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Well-connected streams more effective at reducing presence of toxic metals from upstream mining – study

Streams with ample connections to shallow groundwater flow paths have greater microbial diversity and are more effective at preventing toxic forms of metals—often products of upstream mining—from entering and being transported downstream, new research has found.

In a paper published in the journal Applied and Environmental Microbiology, researchers from the Colorado School of Mines explain that such streams are also better at detoxifying specific forms of aluminum, cadmium, arsenic and zinc already present.

According to the scientists, under favourable conditions, the zone lining a stream channel stores nutrients and oxygen that meet the nutritional and respiratory needs of local invertebrates and fish. That zone also serves as a filter in which chemical processes and microbes reduce the toxicity and mobility of metals.

However, the research group also found that when mining-related contaminants enter a stream, they reduce the filtration capacity of this reactive zone. That’s because inflows of acidic, metal-rich abandoned mine drainage create an iron-rich mineral barrier—notable for its rust colour—that blocks the entry of stream water into the streambed, where the filtration occurs.

Such barrier reduces the species diversity of microorganisms inhabiting the streambed, and the types of micro-organisms that thrive under these conditions convert metals dissolved in the water to minerals that further clog the stream channel, limiting the exchange of nutrients between the stream and groundwater beneath it.

“This was an important finding because the lack of exchange between the stream and groundwater also prevented this stream from serving as a natural filter for toxic metals,” Beth Hoagland, corresponding author of the article, said in a media statement. “Metals such as aluminum and copper accumulated in this stream to levels that are harmful to aquatic species.”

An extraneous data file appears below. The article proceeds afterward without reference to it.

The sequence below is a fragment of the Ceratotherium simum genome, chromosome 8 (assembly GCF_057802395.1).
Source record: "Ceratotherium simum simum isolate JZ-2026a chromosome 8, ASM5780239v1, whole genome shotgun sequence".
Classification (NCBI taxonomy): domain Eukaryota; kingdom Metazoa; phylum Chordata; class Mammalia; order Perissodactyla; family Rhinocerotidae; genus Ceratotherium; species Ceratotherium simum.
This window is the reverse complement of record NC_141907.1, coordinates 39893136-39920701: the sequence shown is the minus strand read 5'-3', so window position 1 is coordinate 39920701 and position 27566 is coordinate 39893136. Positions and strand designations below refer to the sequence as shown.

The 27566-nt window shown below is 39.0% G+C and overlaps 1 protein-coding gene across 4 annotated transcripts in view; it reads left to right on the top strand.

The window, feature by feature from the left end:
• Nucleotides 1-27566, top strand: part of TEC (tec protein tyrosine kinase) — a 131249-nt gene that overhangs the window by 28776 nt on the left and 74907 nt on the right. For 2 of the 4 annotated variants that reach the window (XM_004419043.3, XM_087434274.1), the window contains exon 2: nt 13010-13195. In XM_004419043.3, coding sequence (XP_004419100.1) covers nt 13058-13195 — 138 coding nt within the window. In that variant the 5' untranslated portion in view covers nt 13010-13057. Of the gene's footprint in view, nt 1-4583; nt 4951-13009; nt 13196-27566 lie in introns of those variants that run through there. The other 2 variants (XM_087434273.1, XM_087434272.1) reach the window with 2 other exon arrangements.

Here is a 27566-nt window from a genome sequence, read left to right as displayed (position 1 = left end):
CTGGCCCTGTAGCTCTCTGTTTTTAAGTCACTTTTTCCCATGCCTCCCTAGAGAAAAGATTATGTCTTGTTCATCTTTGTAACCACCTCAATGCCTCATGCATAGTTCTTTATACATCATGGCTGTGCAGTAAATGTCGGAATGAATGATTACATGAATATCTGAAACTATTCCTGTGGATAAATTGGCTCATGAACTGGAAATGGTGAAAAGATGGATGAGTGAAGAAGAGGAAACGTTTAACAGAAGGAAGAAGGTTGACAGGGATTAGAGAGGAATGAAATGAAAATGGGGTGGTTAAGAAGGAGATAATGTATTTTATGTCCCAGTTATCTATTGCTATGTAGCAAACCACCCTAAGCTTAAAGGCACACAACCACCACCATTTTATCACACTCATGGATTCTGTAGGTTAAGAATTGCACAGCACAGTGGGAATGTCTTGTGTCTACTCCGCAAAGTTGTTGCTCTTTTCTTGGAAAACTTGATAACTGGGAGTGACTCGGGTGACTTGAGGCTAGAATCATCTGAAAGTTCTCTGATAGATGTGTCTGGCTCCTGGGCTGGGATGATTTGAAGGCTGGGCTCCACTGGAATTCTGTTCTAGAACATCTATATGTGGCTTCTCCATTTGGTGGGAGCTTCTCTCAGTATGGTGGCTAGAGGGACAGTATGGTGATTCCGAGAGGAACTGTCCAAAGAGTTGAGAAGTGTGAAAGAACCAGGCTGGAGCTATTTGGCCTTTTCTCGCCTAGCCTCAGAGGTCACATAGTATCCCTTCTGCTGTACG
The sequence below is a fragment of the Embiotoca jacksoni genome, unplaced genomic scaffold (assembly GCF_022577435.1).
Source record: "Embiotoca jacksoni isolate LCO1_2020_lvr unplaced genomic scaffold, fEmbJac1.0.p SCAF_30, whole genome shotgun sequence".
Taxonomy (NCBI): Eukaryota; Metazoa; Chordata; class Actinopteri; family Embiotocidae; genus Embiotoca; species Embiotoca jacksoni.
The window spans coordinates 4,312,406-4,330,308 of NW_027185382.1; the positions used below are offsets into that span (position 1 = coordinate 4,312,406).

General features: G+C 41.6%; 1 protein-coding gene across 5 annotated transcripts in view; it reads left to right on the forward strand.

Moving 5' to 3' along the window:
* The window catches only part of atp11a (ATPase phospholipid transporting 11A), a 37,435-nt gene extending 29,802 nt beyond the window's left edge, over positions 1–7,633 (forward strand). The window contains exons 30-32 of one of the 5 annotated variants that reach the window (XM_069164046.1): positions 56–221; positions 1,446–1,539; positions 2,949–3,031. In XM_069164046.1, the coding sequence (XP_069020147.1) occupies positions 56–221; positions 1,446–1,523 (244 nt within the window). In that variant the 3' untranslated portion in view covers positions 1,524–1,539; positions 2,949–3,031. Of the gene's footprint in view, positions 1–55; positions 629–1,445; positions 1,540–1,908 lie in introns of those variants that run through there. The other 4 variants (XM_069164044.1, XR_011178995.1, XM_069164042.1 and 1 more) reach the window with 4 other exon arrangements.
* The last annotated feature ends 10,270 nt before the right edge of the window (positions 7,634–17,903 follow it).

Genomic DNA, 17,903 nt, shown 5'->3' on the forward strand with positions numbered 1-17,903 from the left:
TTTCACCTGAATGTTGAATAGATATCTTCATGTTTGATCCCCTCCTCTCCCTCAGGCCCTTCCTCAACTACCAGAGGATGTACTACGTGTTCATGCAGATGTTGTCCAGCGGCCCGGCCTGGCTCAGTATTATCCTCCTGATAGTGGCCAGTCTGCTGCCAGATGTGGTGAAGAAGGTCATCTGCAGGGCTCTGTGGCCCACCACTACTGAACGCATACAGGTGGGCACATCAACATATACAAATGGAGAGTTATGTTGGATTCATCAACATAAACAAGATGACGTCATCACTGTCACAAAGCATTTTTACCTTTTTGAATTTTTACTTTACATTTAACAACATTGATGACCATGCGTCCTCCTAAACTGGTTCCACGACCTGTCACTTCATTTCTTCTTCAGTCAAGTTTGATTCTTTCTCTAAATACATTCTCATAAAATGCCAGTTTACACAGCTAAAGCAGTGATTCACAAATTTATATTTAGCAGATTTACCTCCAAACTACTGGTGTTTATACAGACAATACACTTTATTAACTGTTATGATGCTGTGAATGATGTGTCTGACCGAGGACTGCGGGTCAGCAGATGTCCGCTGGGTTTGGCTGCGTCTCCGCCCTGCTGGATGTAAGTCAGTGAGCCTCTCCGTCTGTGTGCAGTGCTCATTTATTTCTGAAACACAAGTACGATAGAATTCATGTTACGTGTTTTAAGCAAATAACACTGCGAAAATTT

The research was conducted in two streams in the San Juan mountains of southwestern Colorado, a region that saw extensive mining starting in the late 1800s and continuing for more than a century. The region is now the US Environmental Protection Agency Superfund site known as the Bonita Peak Mining District.

“Our research highlights the dynamic interplay between hydrology, geochemistry and microbiology at the groundwater-surface water interface of acid mine drainage streams,” Hoagland said.

The researcher pointed out that streams, such as Cement Creek, that receive flows from the abandoned mines are particularly vulnerable to becoming acidic and containing toxic levels of metals that are harmful to fish, invertebrates and other living organisms that live in or interact with them. In such streams, exchange between groundwater and streamwater is limited due to higher concentrations of dissolved metal, which clogs the connections of the two water sources. That and higher acidity result in a low diversity of microbiota.

The research also shows that streams that have ample exchange between stream water and shallow groundwater may harbour microorganisms that reduce the release of toxic forms of metals to downstream ecosystems.

“This finding can help regulators and scientists develop remediation strategies that will enhance this stream function thereby reducing toxic metal loads from mine waste,” Hoagland said.

Source: MINING.COM – Read More